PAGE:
Stillwater National Wildlife Refuge was established to restore and conserve wetlands at the terminus of the Carson River and today offers some of the best waterfowl hunting in Nevada. To maintain the wetlands, water is diverted from the Carson River and directed through a complex system of...
Whether you wield a smartphone or a zoom lens, you’ll find photo-worthy subjects at national wildlife refuges and national fish hatcheries. Wildlife photography is a priority public use on national wildlife refuges, so you’ll find wildlife drives and blinds and overlooks to help you get the images you’re after.
Take your pick of 2,100 miles of refreshing trails and boardwalks. Whether you want a short, easy walk or a challenging hike, you’re likely to find what you want. Some trails are paved and universally accessible. Some trails include displays on visual arts, local history and culture or environmental education.
Many Fish and Wildlife Service sites make great destinations for flatwater canoeing or kayaking. Some sites have concessions that rent canoes or kayaks. Some sites offer scheduled paddle tours. See individual refuge websites for details.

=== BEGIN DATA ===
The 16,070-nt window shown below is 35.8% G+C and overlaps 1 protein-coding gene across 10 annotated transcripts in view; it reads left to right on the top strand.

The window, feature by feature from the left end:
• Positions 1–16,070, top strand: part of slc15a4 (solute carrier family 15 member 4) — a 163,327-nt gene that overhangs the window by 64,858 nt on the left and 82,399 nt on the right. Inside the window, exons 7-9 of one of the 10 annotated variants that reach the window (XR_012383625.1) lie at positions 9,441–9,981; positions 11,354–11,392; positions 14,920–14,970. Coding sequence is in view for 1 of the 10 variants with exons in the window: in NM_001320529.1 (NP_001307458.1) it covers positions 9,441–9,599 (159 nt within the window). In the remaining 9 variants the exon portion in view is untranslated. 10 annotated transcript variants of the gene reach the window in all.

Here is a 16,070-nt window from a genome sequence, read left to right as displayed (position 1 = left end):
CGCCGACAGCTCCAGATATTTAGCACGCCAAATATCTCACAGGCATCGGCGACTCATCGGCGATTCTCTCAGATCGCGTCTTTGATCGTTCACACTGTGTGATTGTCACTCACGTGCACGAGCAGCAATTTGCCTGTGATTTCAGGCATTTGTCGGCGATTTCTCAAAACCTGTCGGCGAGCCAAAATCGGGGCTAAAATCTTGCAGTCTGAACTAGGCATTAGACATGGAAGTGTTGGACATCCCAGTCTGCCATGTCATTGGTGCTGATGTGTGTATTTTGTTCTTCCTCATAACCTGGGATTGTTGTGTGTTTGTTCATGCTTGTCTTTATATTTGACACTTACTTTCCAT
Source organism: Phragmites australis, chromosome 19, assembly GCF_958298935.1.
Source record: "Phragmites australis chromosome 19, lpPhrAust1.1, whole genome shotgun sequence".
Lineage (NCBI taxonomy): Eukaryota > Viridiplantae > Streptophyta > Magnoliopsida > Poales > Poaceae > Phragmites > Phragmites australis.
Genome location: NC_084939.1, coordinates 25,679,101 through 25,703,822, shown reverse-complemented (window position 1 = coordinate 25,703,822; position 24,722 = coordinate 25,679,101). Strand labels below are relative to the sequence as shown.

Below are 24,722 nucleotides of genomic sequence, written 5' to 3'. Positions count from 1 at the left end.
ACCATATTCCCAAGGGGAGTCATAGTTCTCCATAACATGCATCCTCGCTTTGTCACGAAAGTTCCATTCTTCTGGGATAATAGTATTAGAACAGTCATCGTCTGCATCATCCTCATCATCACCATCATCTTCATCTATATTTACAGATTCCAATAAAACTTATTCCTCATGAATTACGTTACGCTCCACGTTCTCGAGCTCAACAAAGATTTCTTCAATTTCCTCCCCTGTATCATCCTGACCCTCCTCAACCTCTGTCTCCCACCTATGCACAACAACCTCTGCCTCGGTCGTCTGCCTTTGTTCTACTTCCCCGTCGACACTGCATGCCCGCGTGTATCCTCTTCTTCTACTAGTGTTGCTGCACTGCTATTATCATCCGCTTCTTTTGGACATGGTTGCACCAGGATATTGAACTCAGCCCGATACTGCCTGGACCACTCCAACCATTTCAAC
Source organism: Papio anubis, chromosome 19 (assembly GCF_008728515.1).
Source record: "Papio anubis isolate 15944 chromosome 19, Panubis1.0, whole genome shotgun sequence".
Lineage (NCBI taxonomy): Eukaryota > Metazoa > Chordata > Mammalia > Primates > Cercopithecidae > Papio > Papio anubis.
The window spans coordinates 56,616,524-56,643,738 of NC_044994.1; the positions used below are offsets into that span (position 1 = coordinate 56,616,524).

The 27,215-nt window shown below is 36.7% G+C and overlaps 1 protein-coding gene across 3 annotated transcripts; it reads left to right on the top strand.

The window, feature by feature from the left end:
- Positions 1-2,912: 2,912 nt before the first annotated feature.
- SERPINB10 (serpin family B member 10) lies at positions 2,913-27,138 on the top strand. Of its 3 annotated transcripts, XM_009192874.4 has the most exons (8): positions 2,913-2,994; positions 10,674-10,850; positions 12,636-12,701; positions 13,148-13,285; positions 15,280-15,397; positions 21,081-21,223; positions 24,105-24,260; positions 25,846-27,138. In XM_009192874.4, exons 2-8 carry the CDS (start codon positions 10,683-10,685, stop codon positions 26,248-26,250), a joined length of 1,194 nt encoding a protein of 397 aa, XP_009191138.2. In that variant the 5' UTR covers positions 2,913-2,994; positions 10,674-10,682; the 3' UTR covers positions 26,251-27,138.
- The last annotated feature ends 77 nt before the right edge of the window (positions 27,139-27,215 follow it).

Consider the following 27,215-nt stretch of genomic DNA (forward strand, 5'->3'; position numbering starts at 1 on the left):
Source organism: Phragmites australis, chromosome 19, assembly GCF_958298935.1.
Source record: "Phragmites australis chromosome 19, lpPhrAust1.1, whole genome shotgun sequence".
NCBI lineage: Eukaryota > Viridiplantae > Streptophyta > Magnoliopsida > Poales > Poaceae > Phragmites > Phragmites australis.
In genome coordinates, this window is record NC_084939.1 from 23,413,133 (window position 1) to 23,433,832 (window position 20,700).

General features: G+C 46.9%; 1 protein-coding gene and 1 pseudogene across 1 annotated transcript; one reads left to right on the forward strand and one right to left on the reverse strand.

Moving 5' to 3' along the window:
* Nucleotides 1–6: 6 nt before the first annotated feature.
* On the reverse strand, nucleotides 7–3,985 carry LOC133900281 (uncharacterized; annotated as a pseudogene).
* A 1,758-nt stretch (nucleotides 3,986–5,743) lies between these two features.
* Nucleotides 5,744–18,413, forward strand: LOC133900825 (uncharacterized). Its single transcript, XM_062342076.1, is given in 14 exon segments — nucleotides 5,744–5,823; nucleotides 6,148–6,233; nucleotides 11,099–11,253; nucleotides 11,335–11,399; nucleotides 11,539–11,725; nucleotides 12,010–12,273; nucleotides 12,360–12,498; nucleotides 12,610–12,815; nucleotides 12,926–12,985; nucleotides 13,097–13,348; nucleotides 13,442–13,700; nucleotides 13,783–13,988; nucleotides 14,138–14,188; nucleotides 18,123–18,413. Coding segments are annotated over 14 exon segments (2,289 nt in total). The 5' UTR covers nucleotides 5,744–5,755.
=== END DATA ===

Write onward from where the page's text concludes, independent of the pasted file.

From bald eagles to spoonbills, from condors to puffins, birds abound on national wildlife refuges. Refuges provide places for birds to nest, rest, feed and breed making them world-renown for their birding opportunities.
Biking is a good way to see wildlife, learn about habitats and photograph nature. Yield to pedestrians; many refuge routes are multi-use trails. Biking may be permitted at sites where it is consistent with a refuge’s statutory purpose. E-bikes are permitted on any refuge roads and trails where traditional bicycle use is allowed, if it is consistent with a refuge’s statutory purpose and the refuge manager determines it to be a compatible use.
Many multi-purpose trails are open to runners and joggers as well as walkers and, in some cases, bicyclists. Some sites host annual fun runs. Check individual refuge websites for details.
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